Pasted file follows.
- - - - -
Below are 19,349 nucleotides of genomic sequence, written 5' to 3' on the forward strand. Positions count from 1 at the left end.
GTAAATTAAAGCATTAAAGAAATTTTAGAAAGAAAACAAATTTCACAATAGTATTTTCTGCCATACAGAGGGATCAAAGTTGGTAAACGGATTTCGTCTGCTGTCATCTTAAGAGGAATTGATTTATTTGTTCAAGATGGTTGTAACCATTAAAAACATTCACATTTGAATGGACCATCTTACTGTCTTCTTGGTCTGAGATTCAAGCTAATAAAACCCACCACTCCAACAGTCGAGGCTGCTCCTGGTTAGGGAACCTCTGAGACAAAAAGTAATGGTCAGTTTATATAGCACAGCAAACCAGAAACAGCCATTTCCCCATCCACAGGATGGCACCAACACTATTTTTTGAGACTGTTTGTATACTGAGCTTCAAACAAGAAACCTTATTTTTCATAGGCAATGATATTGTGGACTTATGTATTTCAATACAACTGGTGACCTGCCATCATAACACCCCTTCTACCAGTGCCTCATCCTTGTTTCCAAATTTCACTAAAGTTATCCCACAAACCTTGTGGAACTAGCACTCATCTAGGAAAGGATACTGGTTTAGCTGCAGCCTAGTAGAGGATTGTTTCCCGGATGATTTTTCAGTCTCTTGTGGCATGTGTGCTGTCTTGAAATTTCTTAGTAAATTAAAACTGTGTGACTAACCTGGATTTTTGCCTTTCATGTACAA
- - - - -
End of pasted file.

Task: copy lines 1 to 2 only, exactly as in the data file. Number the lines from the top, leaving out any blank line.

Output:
Below are 19,349 nucleotides of genomic sequence, written 5' to 3' on the forward strand. Positions count from 1 at the left end.
GTAAATTAAAGCATTAAAGAAATTTTAGAAAGAAAACAAATTTCACAATAGTATTTTCTGCCATACAGAGGGATCAAAGTTGGTAAACGGATTTCGTCTGCTGTCATCTTAAGAGGAATTGATTTATTTGTTCAAGATGGTTGTAACCATTAAAAACATTCACATTTGAATGGACCATCTTACTGTCTTCTTGGTCTGAGATTCAAGCTAATAAAACCCACCACTCCAACAGTCGAGGCTGCTCCTGGTTAGGGAACCTCTGAGACAAAAAGTAATGGTCAGTTTATATAGCACAGCAAACCAGAAACAGCCATTTCCCCATCCACAGGATGGCACCAACACTATTTTTTGAGACTGTTTGTATACTGAGCTTCAAACAAGAAACCTTATTTTTCATAGGCAATGATATTGTGGACTTATGTATTTCAATACAACTGGTGACCTGCCATCATAACACCCCTTCTACCAGTGCCTCATCCTTGTTTCCAAATTTCACTAAAGTTATCCCACAAACCTTGTGGAACTAGCACTCATCTAGGAAAGGATACTGGTTTAGCTGCAGCCTAGTAGAGGATTGTTTCCCGGATGATTTTTCAGTCTCTTGTGGCATGTGTGCTGTCTTGAAATTTCTTAGTAAATTAAAACTGTGTGACTAACCTGGATTTTTGCCTTTCATGTACAA